The fatty acids involved are known to be important in the formation of nerve cell membranes. Breast milk contains these compounds naturally, as do many European formulas.
8. British Medical Journal, August 29, 1998.
Calcium for PMS
A 12-hospital study concludes that calcium supplementation has a beneficial effect on PMS symptoms. About 466 women participated in the study from various locations in the United States. After three months, nearly half of the volunteers taking calcium noted fewer PMS symptoms; the placebo group reported less success, about 30 percent. Researchers used 1,200 milligrams of calcium carbonate each day as the calcium source. Mood swings, aches and pains, and food cravings were reduced by about half, while bloating decreased by 36 percent.9
9. American Journal of Obstetrics and Gynecology, August 26, 1998.
HRT No Benefit for Pre-existing Heart Disease
In another blow to the proponents of hormone replacement therapy (HRT), a study of 2,700 U.S. women concludes that the treatment has no value in preventing mortality from ongoing heart disease. Cholesterol levels did seem to improve, for all the good that did for those volunteers who died just as quickly as members of the control group. However, it was noted that HRT patients experienced more blood clots in the lungs and legs, as well as gall bladder disease.10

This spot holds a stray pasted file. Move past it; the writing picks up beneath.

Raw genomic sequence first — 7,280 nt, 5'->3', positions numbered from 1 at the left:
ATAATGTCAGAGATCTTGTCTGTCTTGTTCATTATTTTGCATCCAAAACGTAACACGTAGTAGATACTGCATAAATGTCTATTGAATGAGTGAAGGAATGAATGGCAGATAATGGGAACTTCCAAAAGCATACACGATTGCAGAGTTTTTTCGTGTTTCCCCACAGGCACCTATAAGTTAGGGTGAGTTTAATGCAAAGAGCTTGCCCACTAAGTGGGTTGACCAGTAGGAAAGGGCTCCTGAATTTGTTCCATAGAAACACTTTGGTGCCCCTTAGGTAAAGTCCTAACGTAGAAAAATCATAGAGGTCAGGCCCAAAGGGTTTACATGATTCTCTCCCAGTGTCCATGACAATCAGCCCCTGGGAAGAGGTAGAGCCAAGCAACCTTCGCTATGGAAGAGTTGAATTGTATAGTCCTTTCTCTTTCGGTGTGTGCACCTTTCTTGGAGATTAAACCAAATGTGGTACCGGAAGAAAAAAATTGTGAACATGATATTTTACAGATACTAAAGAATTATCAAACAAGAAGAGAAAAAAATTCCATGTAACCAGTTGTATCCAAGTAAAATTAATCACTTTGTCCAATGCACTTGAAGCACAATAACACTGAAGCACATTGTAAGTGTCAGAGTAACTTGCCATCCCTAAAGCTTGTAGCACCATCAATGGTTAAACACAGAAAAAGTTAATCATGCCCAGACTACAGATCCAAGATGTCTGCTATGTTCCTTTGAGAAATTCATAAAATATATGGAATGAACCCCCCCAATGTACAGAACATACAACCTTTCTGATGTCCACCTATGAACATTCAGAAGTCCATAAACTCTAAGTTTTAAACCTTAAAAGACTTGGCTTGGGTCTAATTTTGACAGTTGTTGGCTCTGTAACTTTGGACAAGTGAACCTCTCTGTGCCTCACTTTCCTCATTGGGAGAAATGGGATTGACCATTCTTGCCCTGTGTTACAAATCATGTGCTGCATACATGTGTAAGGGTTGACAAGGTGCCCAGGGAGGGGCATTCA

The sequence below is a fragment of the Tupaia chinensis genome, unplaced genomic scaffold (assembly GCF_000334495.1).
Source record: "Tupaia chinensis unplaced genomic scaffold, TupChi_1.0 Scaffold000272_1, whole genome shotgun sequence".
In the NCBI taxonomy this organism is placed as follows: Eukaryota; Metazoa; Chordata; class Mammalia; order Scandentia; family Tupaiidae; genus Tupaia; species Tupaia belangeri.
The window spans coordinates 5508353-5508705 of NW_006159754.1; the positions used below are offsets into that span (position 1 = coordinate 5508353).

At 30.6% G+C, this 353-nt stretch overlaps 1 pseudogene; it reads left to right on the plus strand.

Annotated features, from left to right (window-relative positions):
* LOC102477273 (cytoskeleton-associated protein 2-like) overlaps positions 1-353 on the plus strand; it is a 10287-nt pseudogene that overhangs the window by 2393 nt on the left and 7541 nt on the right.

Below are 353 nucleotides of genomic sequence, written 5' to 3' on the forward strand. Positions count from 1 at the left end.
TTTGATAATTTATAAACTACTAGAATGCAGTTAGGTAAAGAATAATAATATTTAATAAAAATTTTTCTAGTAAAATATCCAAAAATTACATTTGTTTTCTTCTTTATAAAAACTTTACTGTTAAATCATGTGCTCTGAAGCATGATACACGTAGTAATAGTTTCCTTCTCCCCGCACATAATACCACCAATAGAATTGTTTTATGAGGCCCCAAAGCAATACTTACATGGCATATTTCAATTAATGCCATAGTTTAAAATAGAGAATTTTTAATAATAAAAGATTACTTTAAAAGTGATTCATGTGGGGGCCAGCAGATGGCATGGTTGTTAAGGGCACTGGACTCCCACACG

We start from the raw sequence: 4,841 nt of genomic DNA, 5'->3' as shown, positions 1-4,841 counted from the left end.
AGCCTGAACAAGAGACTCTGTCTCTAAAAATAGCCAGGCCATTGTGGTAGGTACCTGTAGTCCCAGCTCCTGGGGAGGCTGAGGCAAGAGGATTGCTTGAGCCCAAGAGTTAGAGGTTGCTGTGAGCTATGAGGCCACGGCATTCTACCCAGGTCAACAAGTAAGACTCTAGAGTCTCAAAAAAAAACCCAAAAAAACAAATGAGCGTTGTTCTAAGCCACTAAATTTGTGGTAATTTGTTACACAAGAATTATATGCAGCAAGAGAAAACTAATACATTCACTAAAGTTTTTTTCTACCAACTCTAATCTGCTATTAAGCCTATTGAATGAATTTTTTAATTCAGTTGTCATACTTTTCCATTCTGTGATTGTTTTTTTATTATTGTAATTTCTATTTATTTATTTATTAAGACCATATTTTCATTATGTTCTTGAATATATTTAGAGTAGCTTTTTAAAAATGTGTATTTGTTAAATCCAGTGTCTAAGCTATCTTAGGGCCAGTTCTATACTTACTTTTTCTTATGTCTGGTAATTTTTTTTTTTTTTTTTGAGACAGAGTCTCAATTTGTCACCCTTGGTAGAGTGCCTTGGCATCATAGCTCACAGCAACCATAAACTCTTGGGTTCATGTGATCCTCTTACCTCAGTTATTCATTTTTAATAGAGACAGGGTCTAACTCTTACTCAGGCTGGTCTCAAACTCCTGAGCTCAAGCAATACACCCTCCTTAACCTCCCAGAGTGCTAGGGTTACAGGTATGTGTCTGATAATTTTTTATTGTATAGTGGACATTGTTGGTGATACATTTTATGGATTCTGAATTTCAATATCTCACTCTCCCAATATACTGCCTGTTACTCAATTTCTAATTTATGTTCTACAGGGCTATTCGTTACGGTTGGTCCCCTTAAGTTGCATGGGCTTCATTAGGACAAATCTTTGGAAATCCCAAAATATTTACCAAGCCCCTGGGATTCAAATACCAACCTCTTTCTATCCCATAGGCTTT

10. JAMA, August 19, 1998.
The FDA is warning that recent studies suggest that steroid inhalers used in the medical management of asthma appear to delay a child's growth. The long-term effects are not yet known, but many lung specialists and drug manufacturers are hoping that the children will experience a growth spurt later in life that will let them catch up. As it stands, though, current research indicates that during a year's worth of inhaling the drugs, a child will grow 1/2 to one inch less than expected. The FDA wants to put warning labels on inhalers recommeding the need for frequent height measurements.11
11. Associated Press, August 14, 1998.
St. John's Wort for Alcoholism
In a study of rats bred to have a thirst for alcohol, researchers at the University of North Carolina (Chapel Hill)12 have found that the popular St. John's Wort appears to cut alcoholic cravings. Rats were given free access to both water and an alcoholic beverage, but among those given the herbal remedy alcohol consumption decreased nearly 50 percent. Researchers speculate that the herb acts by increasing serotonin levels.
12. Led by Amir Rezvani, who reported the findings at the annual meeting of the Research Society on Alcoholism in Chapel Hill, June 23, 1998.
Brian Sutton, DC